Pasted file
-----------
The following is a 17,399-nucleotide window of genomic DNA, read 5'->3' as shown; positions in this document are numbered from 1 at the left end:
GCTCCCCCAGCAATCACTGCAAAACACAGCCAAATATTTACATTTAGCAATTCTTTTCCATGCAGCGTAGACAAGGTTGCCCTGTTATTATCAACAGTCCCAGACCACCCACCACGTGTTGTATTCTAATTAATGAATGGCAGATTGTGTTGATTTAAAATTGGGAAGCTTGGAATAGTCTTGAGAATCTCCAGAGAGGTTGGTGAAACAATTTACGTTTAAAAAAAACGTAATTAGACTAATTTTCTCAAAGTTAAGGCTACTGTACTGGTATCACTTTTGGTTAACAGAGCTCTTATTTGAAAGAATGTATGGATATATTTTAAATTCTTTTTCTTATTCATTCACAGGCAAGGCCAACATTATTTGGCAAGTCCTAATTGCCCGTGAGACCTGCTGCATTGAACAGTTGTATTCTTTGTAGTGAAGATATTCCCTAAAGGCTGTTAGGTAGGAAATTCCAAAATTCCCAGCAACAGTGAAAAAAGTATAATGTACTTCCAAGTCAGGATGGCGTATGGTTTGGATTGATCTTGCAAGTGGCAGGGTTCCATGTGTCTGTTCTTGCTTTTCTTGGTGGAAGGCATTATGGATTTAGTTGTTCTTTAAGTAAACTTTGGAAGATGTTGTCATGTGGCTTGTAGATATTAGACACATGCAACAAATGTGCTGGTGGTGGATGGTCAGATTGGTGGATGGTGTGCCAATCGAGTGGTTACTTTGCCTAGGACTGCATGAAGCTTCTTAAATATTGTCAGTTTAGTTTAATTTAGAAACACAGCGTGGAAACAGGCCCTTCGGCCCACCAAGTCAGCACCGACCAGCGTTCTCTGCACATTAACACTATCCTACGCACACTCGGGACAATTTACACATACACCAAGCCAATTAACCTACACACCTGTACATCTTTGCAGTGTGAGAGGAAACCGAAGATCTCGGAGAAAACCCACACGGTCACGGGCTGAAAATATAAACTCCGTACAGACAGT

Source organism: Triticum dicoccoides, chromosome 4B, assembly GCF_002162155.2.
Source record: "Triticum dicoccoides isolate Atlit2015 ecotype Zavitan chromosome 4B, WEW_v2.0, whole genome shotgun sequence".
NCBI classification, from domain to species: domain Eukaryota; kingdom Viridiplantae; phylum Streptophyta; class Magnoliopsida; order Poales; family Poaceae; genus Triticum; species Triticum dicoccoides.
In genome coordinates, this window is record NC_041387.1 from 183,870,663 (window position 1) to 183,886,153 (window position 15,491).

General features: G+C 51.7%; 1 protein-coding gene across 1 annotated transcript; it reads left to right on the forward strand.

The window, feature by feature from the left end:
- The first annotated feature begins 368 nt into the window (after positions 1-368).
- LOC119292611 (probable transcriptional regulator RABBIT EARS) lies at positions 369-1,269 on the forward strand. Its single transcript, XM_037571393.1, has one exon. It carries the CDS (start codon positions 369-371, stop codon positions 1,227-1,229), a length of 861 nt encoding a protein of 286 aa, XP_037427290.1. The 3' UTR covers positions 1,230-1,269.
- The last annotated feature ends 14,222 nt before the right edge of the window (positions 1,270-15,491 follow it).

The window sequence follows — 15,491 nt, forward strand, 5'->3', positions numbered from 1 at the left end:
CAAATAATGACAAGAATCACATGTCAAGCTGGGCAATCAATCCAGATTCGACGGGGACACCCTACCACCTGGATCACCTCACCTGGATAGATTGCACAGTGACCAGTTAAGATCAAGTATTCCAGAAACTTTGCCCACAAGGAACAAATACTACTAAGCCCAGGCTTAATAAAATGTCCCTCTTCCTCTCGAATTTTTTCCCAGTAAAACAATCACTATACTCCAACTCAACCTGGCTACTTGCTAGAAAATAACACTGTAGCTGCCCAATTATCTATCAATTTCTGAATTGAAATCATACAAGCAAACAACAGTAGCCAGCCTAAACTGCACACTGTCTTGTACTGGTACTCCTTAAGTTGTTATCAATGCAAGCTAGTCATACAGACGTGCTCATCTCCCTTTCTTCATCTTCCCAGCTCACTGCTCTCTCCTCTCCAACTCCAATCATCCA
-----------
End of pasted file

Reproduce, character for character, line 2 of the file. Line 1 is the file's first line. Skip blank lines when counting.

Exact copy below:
GCTCCCCCAGCAATCACTGCAAAACACAGCCAAATATTTACATTTAGCAATTCTTTTCCATGCAGCGTAGACAAGGTTGCCCTGTTATTATCAACAGTCCCAGACCACCCACCACGTGTTGTATTCTAATTAATGAATGGCAGATTGTGTTGATTTAAAATTGGGAAGCTTGGAATAGTCTTGAGAATCTCCAGAGAGGTTGGTGAAACAATTTACGTTTAAAAAAAACGTAATTAGACTAATTTTCTCAAAGTTAAGGCTACTGTACTGGTATCACTTTTGGTTAACAGAGCTCTTATTTGAAAGAATGTATGGATATATTTTAAATTCTTTTTCTTATTCATTCACAGGCAAGGCCAACATTATTTGGCAAGTCCTAATTGCCCGTGAGACCTGCTGCATTGAACAGTTGTATTCTTTGTAGTGAAGATATTCCCTAAAGGCTGTTAGGTAGGAAATTCCAAAATTCCCAGCAACAGTGAAAAAAGTATAATGTACTTCCAAGTCAGGATGGCGTATGGTTTGGATTGATCTTGCAAGTGGCAGGGTTCCATGTGTCTGTTCTTGCTTTTCTTGGTGGAAGGCATTATGGATTTAGTTGTTCTTTAAGTAAACTTTGGAAGATGTTGTCATGTGGCTTGTAGATATTAGACACATGCAACAAATGTGCTGGTGGTGGATGGTCAGATTGGTGGATGGTGTGCCAATCGAGTGGTTACTTTGCCTAGGACTGCATGAAGCTTCTTAAATATTGTCAGTTTAGTTTAATTTAGAAACACAGCGTGGAAACAGGCCCTTCGGCCCACCAAGTCAGCACCGACCAGCGTTCTCTGCACATTAACACTATCCTACGCACACTCGGGACAATTTACACATACACCAAGCCAATTAACCTACACACCTGTACATCTTTGCAGTGTGAGAGGAAACCGAAGATCTCGGAGAAAACCCACACGGTCACGGGCTGAAAATATAAACTCCGTACAGACAGT